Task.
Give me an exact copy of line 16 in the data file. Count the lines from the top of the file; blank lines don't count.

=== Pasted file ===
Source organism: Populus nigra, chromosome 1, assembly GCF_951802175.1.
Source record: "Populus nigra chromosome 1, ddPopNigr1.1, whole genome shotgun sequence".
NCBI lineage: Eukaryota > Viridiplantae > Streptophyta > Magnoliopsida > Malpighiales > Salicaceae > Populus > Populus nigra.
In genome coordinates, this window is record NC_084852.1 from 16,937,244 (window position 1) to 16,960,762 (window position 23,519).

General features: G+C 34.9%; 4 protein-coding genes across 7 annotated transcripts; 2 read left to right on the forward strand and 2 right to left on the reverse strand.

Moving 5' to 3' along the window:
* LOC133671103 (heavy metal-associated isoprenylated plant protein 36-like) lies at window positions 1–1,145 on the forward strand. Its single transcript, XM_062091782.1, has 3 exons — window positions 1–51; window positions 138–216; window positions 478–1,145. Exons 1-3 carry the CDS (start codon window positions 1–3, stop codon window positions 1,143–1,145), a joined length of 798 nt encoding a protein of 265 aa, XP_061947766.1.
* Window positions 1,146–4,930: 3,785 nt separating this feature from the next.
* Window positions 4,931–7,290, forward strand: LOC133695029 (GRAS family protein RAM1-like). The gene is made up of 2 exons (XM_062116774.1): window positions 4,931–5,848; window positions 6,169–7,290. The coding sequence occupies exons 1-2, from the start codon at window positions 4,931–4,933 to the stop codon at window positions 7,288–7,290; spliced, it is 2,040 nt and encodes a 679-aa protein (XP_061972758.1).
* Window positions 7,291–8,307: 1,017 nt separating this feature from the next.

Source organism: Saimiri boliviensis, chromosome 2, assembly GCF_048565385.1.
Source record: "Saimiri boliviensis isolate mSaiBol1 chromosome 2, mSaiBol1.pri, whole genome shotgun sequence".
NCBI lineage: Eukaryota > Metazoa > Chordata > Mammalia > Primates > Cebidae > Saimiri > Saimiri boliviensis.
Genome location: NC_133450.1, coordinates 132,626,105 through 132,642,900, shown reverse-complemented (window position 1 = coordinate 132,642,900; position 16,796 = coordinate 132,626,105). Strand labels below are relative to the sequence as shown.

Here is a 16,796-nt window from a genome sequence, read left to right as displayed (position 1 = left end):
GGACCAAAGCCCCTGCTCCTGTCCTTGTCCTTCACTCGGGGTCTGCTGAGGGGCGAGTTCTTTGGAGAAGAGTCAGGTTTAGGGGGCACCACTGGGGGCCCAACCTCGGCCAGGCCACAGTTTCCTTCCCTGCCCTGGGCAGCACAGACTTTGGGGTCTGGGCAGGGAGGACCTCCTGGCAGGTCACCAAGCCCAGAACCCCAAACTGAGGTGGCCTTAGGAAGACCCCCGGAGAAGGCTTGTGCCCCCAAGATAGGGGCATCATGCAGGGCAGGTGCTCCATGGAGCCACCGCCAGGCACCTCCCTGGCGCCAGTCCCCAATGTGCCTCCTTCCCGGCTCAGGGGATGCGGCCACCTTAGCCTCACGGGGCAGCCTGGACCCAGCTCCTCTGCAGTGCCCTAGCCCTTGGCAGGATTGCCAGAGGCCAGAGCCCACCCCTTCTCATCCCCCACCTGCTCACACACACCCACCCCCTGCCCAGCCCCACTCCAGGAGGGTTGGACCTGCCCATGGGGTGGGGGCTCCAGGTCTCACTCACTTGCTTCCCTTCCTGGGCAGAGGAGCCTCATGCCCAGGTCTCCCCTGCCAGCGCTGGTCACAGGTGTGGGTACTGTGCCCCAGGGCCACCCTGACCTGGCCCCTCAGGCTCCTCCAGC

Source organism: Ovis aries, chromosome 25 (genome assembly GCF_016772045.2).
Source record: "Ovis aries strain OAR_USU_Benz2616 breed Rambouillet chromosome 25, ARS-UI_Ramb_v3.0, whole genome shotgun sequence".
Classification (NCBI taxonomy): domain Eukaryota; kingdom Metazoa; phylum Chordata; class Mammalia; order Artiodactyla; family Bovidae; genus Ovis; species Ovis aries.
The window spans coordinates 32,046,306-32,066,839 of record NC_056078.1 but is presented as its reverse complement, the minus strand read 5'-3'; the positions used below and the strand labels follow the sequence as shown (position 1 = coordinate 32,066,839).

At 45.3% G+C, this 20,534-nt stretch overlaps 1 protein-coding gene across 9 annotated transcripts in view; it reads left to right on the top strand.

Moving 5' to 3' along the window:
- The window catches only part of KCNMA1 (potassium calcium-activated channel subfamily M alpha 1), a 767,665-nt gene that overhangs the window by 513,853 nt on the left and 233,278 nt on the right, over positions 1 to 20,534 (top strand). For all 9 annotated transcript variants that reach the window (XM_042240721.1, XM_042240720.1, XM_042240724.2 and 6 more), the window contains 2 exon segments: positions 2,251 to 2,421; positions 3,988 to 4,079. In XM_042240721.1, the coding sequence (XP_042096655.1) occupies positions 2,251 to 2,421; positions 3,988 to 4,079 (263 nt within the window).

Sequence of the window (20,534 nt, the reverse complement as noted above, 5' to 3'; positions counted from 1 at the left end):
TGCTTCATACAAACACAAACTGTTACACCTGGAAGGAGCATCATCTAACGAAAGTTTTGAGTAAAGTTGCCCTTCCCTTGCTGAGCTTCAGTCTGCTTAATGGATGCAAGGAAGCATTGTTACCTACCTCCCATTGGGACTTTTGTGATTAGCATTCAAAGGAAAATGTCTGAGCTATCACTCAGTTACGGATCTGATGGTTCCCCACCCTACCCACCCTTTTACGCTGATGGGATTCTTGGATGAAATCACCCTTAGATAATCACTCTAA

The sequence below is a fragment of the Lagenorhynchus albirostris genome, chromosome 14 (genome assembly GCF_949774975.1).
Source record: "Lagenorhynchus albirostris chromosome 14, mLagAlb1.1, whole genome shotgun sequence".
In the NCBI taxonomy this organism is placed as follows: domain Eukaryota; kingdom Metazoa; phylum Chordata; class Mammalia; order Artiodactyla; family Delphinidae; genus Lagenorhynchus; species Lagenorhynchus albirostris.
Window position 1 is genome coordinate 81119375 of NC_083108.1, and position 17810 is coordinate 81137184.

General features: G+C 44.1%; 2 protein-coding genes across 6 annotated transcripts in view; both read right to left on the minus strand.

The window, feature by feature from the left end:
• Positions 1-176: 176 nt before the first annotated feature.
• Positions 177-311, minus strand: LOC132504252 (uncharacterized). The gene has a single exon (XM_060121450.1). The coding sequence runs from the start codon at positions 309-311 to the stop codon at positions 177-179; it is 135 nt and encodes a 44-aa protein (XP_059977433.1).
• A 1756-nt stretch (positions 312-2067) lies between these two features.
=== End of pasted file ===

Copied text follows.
GGACCAAAGCCCCTGCTCCTGTCCTTGTCCTTCACTCGGGGTCTGCTGAGGGGCGAGTTCTTTGGAGAAGAGTCAGGTTTAGGGGGCACCACTGGGGGCCCAACCTCGGCCAGGCCACAGTTTCCTTCCCTGCCCTGGGCAGCACAGACTTTGGGGTCTGGGCAGGGAGGACCTCCTGGCAGGTCACCAAGCCCAGAACCCCAAACTGAGGTGGCCTTAGGAAGACCCCCGGAGAAGGCTTGTGCCCCCAAGATAGGGGCATCATGCAGGGCAGGTGCTCCATGGAGCCACCGCCAGGCACCTCCCTGGCGCCAGTCCCCAATGTGCCTCCTTCCCGGCTCAGGGGATGCGGCCACCTTAGCCTCACGGGGCAGCCTGGACCCAGCTCCTCTGCAGTGCCCTAGCCCTTGGCAGGATTGCCAGAGGCCAGAGCCCACCCCTTCTCATCCCCCACCTGCTCACACACACCCACCCCCTGCCCAGCCCCACTCCAGGAGGGTTGGACCTGCCCATGGGGTGGGGGCTCCAGGTCTCACTCACTTGCTTCCCTTCCTGGGCAGAGGAGCCTCATGCCCAGGTCTCCCCTGCCAGCGCTGGTCACAGGTGTGGGTACTGTGCCCCAGGGCCACCCTGACCTGGCCCCTCAGGCTCCTCCAGC